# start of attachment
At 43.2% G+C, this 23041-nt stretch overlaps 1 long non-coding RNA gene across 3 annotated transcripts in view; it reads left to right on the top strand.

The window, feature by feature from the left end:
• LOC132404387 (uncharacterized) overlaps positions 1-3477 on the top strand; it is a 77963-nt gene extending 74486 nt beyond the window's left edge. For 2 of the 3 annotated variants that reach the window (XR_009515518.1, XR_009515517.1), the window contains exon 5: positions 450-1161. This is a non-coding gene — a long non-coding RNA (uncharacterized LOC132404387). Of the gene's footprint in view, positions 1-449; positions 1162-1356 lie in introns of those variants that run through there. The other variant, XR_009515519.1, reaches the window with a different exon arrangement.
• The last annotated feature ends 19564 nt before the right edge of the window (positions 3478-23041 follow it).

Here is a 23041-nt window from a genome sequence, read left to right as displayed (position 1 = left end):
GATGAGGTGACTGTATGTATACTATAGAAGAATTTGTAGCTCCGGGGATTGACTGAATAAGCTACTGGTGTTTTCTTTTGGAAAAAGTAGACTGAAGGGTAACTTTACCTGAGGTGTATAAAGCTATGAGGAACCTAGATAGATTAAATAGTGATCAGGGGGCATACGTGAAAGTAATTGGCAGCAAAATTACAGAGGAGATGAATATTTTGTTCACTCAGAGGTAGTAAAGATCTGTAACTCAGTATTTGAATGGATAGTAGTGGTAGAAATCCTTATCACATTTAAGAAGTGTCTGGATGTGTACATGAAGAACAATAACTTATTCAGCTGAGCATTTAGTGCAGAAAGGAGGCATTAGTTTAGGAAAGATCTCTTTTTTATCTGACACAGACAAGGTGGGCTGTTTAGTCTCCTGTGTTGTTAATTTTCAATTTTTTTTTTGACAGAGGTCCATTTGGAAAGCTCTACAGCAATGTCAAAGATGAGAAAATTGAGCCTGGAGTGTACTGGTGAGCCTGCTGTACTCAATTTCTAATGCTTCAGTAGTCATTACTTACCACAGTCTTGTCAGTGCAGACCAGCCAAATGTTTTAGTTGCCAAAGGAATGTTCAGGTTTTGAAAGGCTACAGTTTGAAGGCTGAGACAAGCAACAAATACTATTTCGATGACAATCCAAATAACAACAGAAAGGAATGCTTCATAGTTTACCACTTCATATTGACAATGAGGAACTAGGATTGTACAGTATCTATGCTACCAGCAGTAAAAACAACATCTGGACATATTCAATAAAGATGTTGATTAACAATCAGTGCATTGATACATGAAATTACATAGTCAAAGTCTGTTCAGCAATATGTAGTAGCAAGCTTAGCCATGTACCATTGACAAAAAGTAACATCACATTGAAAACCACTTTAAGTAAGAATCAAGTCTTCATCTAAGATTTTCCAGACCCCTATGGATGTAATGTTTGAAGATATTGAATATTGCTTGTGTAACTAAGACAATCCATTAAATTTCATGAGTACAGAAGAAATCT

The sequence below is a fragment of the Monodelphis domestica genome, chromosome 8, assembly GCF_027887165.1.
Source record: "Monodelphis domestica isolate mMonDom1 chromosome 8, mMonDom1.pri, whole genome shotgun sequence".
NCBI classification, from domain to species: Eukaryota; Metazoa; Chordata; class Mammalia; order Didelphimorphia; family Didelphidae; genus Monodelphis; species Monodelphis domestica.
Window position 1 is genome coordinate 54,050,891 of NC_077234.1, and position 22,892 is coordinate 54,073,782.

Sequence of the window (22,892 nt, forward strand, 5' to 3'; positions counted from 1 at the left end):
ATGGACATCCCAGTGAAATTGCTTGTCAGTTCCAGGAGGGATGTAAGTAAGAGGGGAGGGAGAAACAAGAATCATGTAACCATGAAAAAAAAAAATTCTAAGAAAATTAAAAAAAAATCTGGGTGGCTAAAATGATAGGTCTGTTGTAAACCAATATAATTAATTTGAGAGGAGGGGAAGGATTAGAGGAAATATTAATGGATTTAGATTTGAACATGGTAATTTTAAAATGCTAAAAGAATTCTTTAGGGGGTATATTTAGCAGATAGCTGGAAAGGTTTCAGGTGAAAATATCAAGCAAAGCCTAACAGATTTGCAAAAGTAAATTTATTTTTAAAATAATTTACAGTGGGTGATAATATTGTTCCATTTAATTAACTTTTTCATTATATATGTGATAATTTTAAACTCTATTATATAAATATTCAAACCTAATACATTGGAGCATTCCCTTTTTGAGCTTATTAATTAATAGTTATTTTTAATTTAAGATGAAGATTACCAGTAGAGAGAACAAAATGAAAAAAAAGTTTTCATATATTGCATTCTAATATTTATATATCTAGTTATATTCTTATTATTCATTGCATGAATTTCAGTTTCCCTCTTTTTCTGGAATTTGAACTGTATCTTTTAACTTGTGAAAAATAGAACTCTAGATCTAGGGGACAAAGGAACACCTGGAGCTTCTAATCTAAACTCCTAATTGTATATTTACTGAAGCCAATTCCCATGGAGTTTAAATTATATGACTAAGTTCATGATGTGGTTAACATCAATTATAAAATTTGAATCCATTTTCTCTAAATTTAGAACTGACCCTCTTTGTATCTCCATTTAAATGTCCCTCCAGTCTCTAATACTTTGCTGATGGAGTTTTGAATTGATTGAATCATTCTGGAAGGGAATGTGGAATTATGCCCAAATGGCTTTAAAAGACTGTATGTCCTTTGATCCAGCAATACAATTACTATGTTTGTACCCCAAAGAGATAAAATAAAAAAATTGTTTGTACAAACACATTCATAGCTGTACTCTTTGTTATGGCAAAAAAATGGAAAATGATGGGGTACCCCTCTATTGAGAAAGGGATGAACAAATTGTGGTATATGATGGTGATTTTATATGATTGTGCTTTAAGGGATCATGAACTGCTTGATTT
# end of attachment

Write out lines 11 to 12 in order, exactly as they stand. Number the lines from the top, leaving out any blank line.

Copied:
Sequence of the window (22,892 nt, forward strand, 5' to 3'; positions counted from 1 at the left end):
ATGGACATCCCAGTGAAATTGCTTGTCAGTTCCAGGAGGGATGTAAGTAAGAGGGGAGGGAGAAACAAGAATCATGTAACCATGAAAAAAAAAAATTCTAAGAAAATTAAAAAAAAATCTGGGTGGCTAAAATGATAGGTCTGTTGTAAACCAATATAATTAATTTGAGAGGAGGGGAAGGATTAGAGGAAATATTAATGGATTTAGATTTGAACATGGTAATTTTAAAATGCTAAAAGAATTCTTTAGGGGGTATATTTAGCAGATAGCTGGAAAGGTTTCAGGTGAAAATATCAAGCAAAGCCTAACAGATTTGCAAAAGTAAATTTATTTTTAAAATAATTTACAGTGGGTGATAATATTGTTCCATTTAATTAACTTTTTCATTATATATGTGATAATTTTAAACTCTATTATATAAATATTCAAACCTAATACATTGGAGCATTCCCTTTTTGAGCTTATTAATTAATAGTTATTTTTAATTTAAGATGAAGATTACCAGTAGAGAGAACAAAATGAAAAAAAAGTTTTCATATATTGCATTCTAATATTTATATATCTAGTTATATTCTTATTATTCATTGCATGAATTTCAGTTTCCCTCTTTTTCTGGAATTTGAACTGTATCTTTTAACTTGTGAAAAATAGAACTCTAGATCTAGGGGACAAAGGAACACCTGGAGCTTCTAATCTAAACTCCTAATTGTATATTTACTGAAGCCAATTCCCATGGAGTTTAAATTATATGACTAAGTTCATGATGTGGTTAACATCAATTATAAAATTTGAATCCATTTTCTCTAAATTTAGAACTGACCCTCTTTGTATCTCCATTTAAATGTCCCTCCAGTCTCTAATACTTTGCTGATGGAGTTTTGAATTGATTGAATCATTCTGGAAGGGAATGTGGAATTATGCCCAAATGGCTTTAAAAGACTGTATGTCCTTTGATCCAGCAATACAATTACTATGTTTGTACCCCAAAGAGATAAAATAAAAAAATTGTTTGTACAAACACATTCATAGCTGTACTCTTTGTTATGGCAAAAAAATGGAAAATGATGGGGTACCCCTCTATTGAGAAAGGGATGAACAAATTGTGGTATATGATGGTGATTTTATATGATTGTGCTTTAAGGGATCATGAACTGCTTGATTT